One more sleep to the big vote. But let’s ignore that. Enough is enough. We’ll get the country we deserve.
But will we get the blog we deserve? That’s the question.
Truth be told, you haven’t impressed me lately. At least the 1% of visitors who leave a comment. Over the last few days, they have sucked. The IQ of this site seems to erode every time the testosterone level rises. That usually happens when we talk about investing.
Most have a profoundly unhealthy relationship with money. It destroys relationships. It turns us ugly and competitive. It flips prudence into risk. People let it define them – how much they earn, possess or how smart they are with it. Investing becomes a contest to be won. Amateurs believe performance is the sole measure of success. Some learn the truth. Many fail first.
In recent days this blog has offered advice, backed by research and history on proven ways to organize, keep and grow wealth. That included contributions by me and two of my colleagues – one a career Bay Street analyst and pro portfolio manager, the other a former v-p with two major banks, including RBC’s capital markets unit on Wall Street. With success, they look after families across the nation. In response, a bunch of DIY cowboys showed up here to insult them.
Makes me wonder. Why do we bother?
You’re familiar with your own accounts or maybe what you BIL owns. In contrast, I see and analyze hundreds of portfolios a year, plus interview the people behind them. I do not manage millions of dollars. Or tens of millions. People have entrusted me with hundreds of millions. And they all have the same two goals. Don’t lose money. Make a reasonable return. Unspoken but understood is the third goal: take care of me.
The wisdom and training I and my colleagues have garnered is distilled and presented to you, gratis. Seven days a week. At least for now.
There’s a reason I preach balance, diversification and liquidity. For almost everyone, it works. It’s the only thing that works, consistently, decade after decade – because people are not algos. They allow a myriad of factors to influence how they deal with money. Most of those are unhelpful.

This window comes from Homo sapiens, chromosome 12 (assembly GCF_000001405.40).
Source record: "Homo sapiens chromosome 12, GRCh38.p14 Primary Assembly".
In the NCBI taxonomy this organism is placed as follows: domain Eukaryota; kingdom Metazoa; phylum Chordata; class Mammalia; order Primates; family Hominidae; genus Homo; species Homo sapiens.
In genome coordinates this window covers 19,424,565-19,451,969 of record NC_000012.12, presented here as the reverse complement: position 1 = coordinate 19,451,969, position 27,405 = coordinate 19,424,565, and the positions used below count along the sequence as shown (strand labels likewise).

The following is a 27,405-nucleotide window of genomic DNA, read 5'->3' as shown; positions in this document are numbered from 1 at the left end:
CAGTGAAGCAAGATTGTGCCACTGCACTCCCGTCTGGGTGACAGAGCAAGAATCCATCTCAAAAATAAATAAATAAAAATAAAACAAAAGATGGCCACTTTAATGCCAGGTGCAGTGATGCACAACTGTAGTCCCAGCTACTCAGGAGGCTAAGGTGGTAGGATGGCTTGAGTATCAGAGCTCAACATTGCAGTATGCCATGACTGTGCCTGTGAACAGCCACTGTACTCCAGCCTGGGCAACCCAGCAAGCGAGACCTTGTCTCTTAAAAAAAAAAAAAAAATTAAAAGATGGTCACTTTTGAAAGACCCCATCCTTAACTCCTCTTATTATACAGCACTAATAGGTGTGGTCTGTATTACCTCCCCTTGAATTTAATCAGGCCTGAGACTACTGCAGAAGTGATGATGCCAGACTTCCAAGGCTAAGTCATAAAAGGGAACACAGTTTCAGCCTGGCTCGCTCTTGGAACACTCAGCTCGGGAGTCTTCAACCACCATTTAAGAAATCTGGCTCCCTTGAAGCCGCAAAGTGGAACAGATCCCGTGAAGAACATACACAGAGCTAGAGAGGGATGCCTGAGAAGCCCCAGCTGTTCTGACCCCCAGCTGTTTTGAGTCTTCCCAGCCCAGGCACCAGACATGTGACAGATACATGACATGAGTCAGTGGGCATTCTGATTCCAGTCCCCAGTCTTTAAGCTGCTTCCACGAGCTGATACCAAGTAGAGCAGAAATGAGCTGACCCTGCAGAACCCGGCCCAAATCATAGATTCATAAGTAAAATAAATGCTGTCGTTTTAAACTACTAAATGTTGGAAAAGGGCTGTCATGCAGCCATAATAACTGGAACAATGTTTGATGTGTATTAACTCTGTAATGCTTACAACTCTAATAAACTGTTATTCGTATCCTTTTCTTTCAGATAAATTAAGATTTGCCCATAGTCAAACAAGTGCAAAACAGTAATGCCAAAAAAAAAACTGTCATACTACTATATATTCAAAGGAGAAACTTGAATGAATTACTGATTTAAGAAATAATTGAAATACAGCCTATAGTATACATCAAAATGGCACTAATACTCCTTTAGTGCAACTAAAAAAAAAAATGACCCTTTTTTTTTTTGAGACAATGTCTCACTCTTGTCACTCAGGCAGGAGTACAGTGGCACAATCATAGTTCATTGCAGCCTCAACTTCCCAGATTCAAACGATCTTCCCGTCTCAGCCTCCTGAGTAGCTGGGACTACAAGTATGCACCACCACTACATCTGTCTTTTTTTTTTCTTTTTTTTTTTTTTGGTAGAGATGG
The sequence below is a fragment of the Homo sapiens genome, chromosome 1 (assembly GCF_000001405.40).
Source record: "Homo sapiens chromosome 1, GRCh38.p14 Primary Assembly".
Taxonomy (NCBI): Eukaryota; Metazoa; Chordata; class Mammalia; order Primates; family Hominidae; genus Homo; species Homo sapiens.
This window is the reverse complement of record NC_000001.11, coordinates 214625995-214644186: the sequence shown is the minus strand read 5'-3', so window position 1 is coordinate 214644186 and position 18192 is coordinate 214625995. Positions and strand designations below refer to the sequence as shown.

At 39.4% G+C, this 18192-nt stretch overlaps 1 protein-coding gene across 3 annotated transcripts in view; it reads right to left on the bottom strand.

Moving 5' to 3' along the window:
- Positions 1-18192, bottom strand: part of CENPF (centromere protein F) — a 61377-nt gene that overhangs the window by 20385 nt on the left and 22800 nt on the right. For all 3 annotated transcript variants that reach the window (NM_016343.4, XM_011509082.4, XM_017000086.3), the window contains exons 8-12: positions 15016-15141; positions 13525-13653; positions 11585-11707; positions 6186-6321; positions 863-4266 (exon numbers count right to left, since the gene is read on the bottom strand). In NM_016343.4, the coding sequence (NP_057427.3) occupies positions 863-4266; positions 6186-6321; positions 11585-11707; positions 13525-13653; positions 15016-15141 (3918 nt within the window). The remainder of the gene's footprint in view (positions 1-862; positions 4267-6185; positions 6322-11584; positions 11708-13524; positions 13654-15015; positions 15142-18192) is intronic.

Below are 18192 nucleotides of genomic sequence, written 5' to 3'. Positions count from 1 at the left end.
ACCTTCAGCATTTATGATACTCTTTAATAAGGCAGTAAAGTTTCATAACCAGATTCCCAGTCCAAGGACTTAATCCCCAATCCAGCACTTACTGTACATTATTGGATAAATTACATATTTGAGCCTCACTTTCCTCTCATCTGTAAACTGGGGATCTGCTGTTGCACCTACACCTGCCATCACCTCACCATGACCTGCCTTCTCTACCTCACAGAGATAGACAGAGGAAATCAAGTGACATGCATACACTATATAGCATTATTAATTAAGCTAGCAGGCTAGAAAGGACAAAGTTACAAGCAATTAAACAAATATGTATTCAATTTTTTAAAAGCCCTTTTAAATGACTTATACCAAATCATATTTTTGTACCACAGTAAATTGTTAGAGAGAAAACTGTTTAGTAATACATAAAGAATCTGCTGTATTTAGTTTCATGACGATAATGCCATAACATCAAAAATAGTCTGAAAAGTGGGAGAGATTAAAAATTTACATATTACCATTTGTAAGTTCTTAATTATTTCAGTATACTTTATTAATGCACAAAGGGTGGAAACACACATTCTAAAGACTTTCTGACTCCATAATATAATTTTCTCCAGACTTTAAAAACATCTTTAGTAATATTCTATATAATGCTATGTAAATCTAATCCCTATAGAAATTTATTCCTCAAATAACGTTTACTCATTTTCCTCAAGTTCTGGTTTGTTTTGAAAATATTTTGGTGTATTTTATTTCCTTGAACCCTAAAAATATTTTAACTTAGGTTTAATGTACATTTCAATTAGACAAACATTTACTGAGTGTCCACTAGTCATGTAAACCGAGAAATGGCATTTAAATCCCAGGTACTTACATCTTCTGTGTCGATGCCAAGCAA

Why do people fail?
They make emotional decisions. A marriage. Job loss. A baby. Divorce. All these things flood the brain with emotion and lead to kneejerk decisions.
People fail because they consistently acquire assets out of greed (because they’re going up, like houses or gold), and they bail out on fear (like stocks going down). Buy high and sell low is the norm.
We fail because of where we get information. From family or parents – people with zero training, unable to admit mistakes. Or, worse, Mr. Google. The online world teems with sites full of self-serving, sales-oriented, attention-seeking crap.
People fail when they trust [email protected] or a 22-year-old ‘advisor’ with a mutual fund license to give them life or retirement advice. These folks are salespeople.
Failure also comes because of recency bias. The comment section swims in it. People think recent events dictate all events to come, like interest rates will never rise again or real estate values never fall. History is littered with the bones of such believers.
Most people don’t know how they’re taxed, or how to minimize it. Interest, dividends, rent, capital gains, employment income – they are treated unequally. Registered and non-registered accounts. Self-employment cash flow. Income-splitting between spouses or in a family. Commuted pensions. Return of capital retirement income. Trusts. Deductible interest. Probate. IPPs or what kind of insurance to buy.
We fail because we think short-term. Yearly performance is the cowboy preoccupation, instead of achieving life goals – a house, schooling kids or retiring securely. We exaggerate current events, believing we live in a time of unusual turmoil or unprecedented conditions. But we don’t. It’s not different this time. Your life isn’t that special.
Investing is not gambling. Genius isn’t measured in 12-month performance. Reaching for outsized performance involves unwarranted risk. Most people fail when they base decisions on feelings, perceptions and wants. We’ve allowed money to become so personal and defining that husbands and wives will share a bed and offspring and yet not an investment account. Despite being an economic unit, they work at utter cross-purposes.
Wealth’s greatest gift is to enhance time. Erase stress. Grant security. Let you savour each day.
That is the goal. Visiting a blog to brag and fight is, well, sad.